Several years ago, a friend of mine invited me and my husband to have dinner with her and her new boyfriend. The reason? She wanted to prove to him that it is possible to avoid sex before marriage—and we are that proof. He was so convinced no one could wait to have sex that it took meeting us face-to-face to believe it. Look! We’re real!
According to a 2017 CDC survey, about half of teens are sexually active. That means half of them are not sexually active. Yet our culture seems to accept universally that teenage dating and sex go hand-in-hand. And that’s just one of the lies our teens believe that lead them to make dangerous decisions. Mom, you need to know these 5 lies our kids are hearing so you can teach them the truth.
Lie #1: Teens have to have sex if they’re dating.
Teachers, friends, and even parents regularly tell high school students that teenage dating means having sex, so they should just be prepared to do it safely. But the truth? Only about half of teens are sexually active in high school, a lot of teens actually lie about their sexual experience, and teens do have the strength to say no to sex. Their hormones do not control them.
Lie #2: Teens should sow their wild oats in high school.
There’s a popular country song that claims “wisdom in your teens would be a lot less fun.” Many people tell teens that their high school years are for making mistakes, dating bad boys, and experimenting. We downplay the importance of healthy relationships because teens are expected to date around and figure out what they want. But our kids need to know that some mistakes have lifelong consequences, bad boys lead to broken hearts, and love is not an experiment.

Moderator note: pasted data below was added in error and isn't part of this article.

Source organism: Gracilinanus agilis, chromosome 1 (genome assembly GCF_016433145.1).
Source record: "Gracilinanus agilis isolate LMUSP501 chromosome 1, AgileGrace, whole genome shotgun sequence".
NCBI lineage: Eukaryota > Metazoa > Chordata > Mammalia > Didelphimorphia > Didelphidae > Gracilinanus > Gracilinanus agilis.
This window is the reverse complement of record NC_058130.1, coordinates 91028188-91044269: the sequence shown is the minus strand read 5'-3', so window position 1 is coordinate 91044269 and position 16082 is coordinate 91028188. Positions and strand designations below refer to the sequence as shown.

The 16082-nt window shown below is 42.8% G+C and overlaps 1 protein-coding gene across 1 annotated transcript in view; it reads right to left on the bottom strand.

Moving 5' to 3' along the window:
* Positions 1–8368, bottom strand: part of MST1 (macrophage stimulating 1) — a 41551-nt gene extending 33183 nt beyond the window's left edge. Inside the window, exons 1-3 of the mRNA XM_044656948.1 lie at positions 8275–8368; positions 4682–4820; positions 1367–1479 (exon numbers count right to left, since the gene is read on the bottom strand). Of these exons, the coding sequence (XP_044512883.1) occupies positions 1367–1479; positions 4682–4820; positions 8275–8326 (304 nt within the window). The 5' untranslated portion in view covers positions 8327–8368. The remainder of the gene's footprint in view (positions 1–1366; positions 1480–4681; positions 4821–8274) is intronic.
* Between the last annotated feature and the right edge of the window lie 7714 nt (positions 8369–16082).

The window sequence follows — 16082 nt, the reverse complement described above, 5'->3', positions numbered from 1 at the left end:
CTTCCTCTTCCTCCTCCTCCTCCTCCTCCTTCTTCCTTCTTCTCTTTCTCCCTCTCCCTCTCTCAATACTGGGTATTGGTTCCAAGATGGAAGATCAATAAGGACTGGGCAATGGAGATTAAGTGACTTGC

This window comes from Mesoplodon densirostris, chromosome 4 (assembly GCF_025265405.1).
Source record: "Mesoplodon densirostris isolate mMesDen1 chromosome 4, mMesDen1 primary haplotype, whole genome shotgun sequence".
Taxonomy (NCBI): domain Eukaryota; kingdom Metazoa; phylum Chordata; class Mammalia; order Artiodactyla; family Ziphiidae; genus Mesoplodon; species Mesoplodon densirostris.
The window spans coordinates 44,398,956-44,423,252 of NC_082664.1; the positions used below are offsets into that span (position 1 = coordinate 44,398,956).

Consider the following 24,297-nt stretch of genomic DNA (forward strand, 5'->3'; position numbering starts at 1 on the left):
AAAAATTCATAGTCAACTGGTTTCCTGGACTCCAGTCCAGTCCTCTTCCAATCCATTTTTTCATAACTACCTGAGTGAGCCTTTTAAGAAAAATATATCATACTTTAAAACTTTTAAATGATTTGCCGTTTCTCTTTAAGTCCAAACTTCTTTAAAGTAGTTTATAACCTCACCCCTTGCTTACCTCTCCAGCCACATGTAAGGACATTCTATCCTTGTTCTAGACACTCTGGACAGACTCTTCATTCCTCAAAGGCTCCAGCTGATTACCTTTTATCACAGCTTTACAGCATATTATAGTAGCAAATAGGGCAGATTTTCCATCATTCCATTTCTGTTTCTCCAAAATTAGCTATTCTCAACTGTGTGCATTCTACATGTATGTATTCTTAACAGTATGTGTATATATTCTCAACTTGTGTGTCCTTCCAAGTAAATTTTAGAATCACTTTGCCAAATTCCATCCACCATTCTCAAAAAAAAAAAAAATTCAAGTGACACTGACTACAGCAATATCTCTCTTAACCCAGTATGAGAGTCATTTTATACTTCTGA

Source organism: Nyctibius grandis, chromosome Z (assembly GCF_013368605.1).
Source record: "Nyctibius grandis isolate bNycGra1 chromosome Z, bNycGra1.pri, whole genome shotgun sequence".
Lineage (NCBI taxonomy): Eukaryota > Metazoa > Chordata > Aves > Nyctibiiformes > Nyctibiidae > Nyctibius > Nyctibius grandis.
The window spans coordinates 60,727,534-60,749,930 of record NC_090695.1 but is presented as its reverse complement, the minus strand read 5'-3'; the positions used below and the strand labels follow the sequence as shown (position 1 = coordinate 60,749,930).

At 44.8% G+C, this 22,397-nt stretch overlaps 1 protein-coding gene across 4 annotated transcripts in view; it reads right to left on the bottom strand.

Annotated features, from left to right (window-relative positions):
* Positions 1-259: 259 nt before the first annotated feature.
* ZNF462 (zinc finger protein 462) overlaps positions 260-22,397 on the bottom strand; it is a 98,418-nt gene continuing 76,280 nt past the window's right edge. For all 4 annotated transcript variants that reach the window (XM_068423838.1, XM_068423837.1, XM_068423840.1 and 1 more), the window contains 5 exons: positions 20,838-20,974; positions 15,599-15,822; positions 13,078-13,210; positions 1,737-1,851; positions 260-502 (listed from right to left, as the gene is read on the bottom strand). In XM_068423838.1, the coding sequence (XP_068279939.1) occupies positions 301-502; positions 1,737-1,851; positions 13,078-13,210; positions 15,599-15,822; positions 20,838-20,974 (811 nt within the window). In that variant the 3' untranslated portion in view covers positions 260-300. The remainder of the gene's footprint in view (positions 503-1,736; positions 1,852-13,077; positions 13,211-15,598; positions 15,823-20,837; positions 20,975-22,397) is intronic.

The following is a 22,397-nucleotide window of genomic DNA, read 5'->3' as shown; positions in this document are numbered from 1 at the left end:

Lie #3: Teen boys need to have sex with their girlfriends to be “healthy.”
I’ve heard stories about girls whose boyfriends pressured them to have sex because their boyfriends told them it’s painful for them to get to a certain point and then stop. I’m not downplaying the discomfort or explaining how the male anatomy functions, but a real gentleman would never pressure a woman to have sex with him and he would never treat her like an object that functions to provide relief, even in the name of good health. That kind of behavior in teenage dating is abusive and manipulative.
Lie #4: Girls don’t need to dress modestly.
Girls’ clothing does not cause boys to sin. Boys cause themselves to sin. But when a girl wears tight clothes to get guys to lust after her, she’s disrespecting herself and them by encouraging others to see parts of her instead of encountering all of her. Modesty respects a person’s dignity, and both teen boys and girls need to learn to respect themselves and others.
Modesty respects a person’s dignity, and both teen boys and girls need to learn to respect themselves and others.
Lie #5: Living together is a great way to “test out” marriage.
I had a college classmate who compared living together before marriage with test-driving a car. You would never buy a car without testing it out first, right? The same goes for people, apparently. But people aren’t objects and there is nothing you might learn while “test-driving” marriage that will make or break a relationship. Couples don’t get divorced because someone chews too loudly or leaves the toilet seat up. By focusing on the ins and outs of living together, couples lose sight of preparing for marriage in the ways that matter.
What lies about teenage dating do your kids believe and how are you trying to show them the truth?